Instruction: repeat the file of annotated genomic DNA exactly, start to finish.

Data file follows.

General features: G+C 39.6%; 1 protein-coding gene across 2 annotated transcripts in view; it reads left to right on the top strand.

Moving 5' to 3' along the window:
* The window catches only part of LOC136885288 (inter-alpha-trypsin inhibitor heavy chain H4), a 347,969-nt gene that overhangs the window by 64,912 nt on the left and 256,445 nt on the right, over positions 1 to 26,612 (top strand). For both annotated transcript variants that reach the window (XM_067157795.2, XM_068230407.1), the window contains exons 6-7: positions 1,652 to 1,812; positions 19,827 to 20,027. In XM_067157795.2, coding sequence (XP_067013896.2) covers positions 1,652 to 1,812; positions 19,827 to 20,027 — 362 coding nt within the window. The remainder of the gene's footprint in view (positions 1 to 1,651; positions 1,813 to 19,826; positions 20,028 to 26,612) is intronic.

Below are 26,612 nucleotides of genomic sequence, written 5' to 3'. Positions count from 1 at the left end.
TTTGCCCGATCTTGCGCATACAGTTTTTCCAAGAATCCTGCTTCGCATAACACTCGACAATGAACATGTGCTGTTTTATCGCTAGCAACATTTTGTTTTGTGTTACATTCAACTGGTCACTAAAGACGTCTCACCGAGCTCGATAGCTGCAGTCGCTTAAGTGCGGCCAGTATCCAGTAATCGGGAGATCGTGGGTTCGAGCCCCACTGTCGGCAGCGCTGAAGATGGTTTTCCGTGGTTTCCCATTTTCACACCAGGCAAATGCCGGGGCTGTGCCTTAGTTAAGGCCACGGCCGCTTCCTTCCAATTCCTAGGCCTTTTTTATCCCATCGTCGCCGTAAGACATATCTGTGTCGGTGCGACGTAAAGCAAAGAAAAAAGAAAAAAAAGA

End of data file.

General features: G+C 39.6%; 1 protein-coding gene across 2 annotated transcripts in view; it reads left to right on the top strand.

Moving 5' to 3' along the window:
* The window catches only part of LOC136885288 (inter-alpha-trypsin inhibitor heavy chain H4), a 347,969-nt gene that overhangs the window by 64,912 nt on the left and 256,445 nt on the right, over positions 1 to 26,612 (top strand). For both annotated transcript variants that reach the window (XM_067157795.2, XM_068230407.1), the window contains exons 6-7: positions 1,652 to 1,812; positions 19,827 to 20,027. In XM_067157795.2, coding sequence (XP_067013896.2) covers positions 1,652 to 1,812; positions 19,827 to 20,027 — 362 coding nt within the window. The remainder of the gene's footprint in view (positions 1 to 1,651; positions 1,813 to 19,826; positions 20,028 to 26,612) is intronic.

Below are 26,612 nucleotides of genomic sequence, written 5' to 3'. Positions count from 1 at the left end.
TTTGCCCGATCTTGCGCATACAGTTTTTCCAAGAATCCTGCTTCGCATAACACTCGACAATGAACATGTGCTGTTTTATCGCTAGCAACATTTTGTTTTGTGTTACATTCAACTGGTCACTAAAGACGTCTCACCGAGCTCGATAGCTGCAGTCGCTTAAGTGCGGCCAGTATCCAGTAATCGGGAGATCGTGGGTTCGAGCCCCACTGTCGGCAGCGCTGAAGATGGTTTTCCGTGGTTTCCCATTTTCACACCAGGCAAATGCCGGGGCTGTGCCTTAGTTAAGGCCACGGCCGCTTCCTTCCAATTCCTAGGCCTTTTTTATCCCATCGTCGCCGTAAGACATATCTGTGTCGGTGCGACGTAAAGCAAAGAAAAAAGAAAAAAAAGA